Tanner James Blog

Translating a P3M3 Assessment into a Capability Improvement Plan

John Howarth
P3M3 (Portfolio, Programme and Project Management Maturity Model) is a key area of focus for many organisations, especially government agencies. I have touched on P3M3 a few times in previous blogs, but have only once addressed the issue of capability improvement planning.

Many people are now turning their minds to the question of “How do you really translate a P3M3 assessment into a capability improvement plan?” 

Here are some of my thoughts on this next step.

Don’t make the mistake of simply trying to turn your P3M3 assessment inside-out

It is tempting to look at the results of a P3M3 assessment and say “OK, what we need to do is fix the weak areas”. Then the organisation sets about tackling each area one-by-one. The flaw in this logic is that the process perspectives within P3M3 are interrelated, and must be addressed holistically. This is evident from the frameworks that are commonly used as the cornerstones of portfolio, programme and project management capability – MoP, MSP, PMBOK, PRINCE2, P3O etc. They are not designed to be broken into individual stand-alone elements that are used separately from one-another.

So for example, an organisation cannot address benefits management in isolation if it also has significant weaknesses in stakeholder engagement – the two go hand-in-hand.

Be very clear about what you want to use the disciplines for – and why

There are three disciplines measured by P3M3®, which people often talk about in a single breath - Portfolio Management, Programme Management and Project Management.  However they are very different. While there are linkages between them, when it comes to what you do to improve capability they can – and should – be tackled individually.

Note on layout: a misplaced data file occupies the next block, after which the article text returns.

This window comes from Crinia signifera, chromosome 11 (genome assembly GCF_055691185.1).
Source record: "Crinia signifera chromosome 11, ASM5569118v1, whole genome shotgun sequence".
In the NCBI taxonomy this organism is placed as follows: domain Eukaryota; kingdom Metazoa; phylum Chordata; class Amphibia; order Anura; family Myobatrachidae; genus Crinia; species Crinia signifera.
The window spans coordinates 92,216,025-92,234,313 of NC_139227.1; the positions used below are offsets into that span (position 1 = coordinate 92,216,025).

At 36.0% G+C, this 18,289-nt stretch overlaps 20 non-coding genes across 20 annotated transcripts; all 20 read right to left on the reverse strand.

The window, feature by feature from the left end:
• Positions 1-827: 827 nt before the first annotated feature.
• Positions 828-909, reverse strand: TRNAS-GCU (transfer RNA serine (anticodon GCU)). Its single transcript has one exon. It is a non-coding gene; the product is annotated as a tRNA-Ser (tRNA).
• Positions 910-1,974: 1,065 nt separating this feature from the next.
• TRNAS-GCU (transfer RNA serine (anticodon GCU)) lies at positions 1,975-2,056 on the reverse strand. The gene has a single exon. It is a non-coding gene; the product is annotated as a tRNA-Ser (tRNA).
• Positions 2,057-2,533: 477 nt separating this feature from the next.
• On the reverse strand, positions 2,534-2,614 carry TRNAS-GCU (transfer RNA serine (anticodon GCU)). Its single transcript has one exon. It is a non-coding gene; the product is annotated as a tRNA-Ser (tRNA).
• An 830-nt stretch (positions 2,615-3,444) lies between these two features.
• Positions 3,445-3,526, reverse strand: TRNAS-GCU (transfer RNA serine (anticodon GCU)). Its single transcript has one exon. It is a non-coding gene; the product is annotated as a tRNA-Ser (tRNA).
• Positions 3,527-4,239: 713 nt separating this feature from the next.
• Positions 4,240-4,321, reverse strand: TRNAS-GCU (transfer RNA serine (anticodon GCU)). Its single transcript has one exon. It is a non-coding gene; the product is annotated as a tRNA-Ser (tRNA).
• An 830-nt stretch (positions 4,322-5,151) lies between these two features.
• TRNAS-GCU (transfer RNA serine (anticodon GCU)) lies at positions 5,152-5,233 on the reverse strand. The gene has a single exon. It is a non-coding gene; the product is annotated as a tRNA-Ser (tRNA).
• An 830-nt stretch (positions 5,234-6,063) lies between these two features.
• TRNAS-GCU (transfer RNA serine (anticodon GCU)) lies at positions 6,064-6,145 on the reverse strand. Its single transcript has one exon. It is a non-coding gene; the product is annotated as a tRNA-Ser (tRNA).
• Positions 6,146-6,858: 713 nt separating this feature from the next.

Having understood that there are three disciplines in play, an organisation needs to make a conscious choice as to what each discipline will be used for. Sound obvious? It isn’t. For example, should your programmes stop at your organisational boundary, or should they work beyond that boundary? Is it sensible to run a single ICT-enabled change portfolio, or should you run multiple portfolios that reflect discrete service or policy areas? It could well be enlightening for your executive team to have a conversation around what kind of activity they think should be managed with each discipline – and why.

The why question is critical. 

You shouldn’t manage key changes with these disciplines because the project management fraternity think that is they way to go. You should do so because doing so will bring some advantage to the organisation – a way to manage uncertainty and complexity, increased certainty of delivery, reduced risk, better communication with suppliers etc. If your executive can’t articulate what they hope to gain through enhanced portfolio, programme and project management, there is no business case for your capability improvement plan. That is a serious problem!

Focus on people not processes

Hang on you cry, isn’t this maturity all about having processes? Yes, but it is about having processes that people really understand and apply because “That is the way we manages changes here”. There is no value creating management frameworks, manuals and templates which describe a theoretically ideal world but only sit there as shelf-ware while managers do something different.

Your capability improvement plan must be an exercise in stakeholder engagement that brings everyone on the journey. As champions of change, PMO staff and others need to inhabit the world that managers live in and help them learn new skills. The plan must be explicit in identifying which change initiatives will adopt new practices, how and when.

Practice what you preach

By which I mean don’t just write a capability improvement plan as a document, but rather run capability improvement as a change initiative – i.e. as a project or a programme in its own right.

This will both lead you to think about what you are trying to do in a structured way but also serve as an example to others. It helps bring clarity to all the things we espouse to others, such as:

• who is the sponsor for capability improvement;
• what is the business justification for it;
• what are we going to create or change; 
• how will we go about it;
• what resources are required, and 
• what are the risks etc.

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